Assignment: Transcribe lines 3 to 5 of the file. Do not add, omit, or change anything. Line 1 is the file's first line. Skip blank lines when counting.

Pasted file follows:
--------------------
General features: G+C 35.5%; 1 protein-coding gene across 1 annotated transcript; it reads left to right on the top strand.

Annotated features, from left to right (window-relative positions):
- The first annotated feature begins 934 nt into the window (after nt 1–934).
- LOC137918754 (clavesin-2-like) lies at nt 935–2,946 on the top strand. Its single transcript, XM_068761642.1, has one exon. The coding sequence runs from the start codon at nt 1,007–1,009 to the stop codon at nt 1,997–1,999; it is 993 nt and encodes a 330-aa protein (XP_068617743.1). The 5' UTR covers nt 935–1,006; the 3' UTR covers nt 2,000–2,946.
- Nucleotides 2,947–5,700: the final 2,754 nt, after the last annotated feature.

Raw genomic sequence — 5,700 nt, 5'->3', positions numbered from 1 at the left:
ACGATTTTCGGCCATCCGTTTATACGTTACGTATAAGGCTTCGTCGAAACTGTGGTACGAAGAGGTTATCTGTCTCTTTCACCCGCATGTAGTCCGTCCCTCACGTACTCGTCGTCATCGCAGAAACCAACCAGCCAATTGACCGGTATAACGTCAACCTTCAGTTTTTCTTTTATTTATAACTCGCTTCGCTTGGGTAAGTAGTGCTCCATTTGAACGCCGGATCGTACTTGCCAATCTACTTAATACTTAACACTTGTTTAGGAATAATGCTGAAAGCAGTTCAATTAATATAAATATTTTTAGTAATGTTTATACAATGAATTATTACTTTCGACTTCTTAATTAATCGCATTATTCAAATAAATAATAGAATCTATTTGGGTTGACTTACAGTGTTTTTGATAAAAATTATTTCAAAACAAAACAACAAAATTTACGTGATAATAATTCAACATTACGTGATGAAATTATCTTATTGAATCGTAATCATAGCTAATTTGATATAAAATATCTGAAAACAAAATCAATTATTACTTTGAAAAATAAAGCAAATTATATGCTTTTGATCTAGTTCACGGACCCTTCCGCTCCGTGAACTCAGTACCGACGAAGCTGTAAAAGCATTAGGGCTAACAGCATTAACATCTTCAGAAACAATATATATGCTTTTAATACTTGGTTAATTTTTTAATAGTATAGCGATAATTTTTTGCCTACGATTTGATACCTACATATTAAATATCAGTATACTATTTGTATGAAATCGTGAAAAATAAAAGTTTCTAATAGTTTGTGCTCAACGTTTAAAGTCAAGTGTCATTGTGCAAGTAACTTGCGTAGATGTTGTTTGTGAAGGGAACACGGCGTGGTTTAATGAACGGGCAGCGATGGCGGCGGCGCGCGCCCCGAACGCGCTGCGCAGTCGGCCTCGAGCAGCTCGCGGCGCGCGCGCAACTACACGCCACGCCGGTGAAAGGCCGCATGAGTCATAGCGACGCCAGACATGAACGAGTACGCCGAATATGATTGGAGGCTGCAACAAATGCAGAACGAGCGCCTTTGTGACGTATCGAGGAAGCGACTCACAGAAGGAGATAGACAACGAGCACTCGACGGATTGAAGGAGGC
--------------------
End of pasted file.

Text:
- The first annotated feature begins 934 nt into the window (after nt 1–934).
- LOC137918754 (clavesin-2-like) lies at nt 935–2,946 on the top strand. Its single transcript, XM_068761642.1, has one exon. The coding sequence runs from the start codon at nt 1,007–1,009 to the stop codon at nt 1,997–1,999; it is 993 nt and encodes a 330-aa protein (XP_068617743.1). The 5' UTR covers nt 935–1,006; the 3' UTR covers nt 2,000–2,946.
- Nucleotides 2,947–5,700: the final 2,754 nt, after the last annotated feature.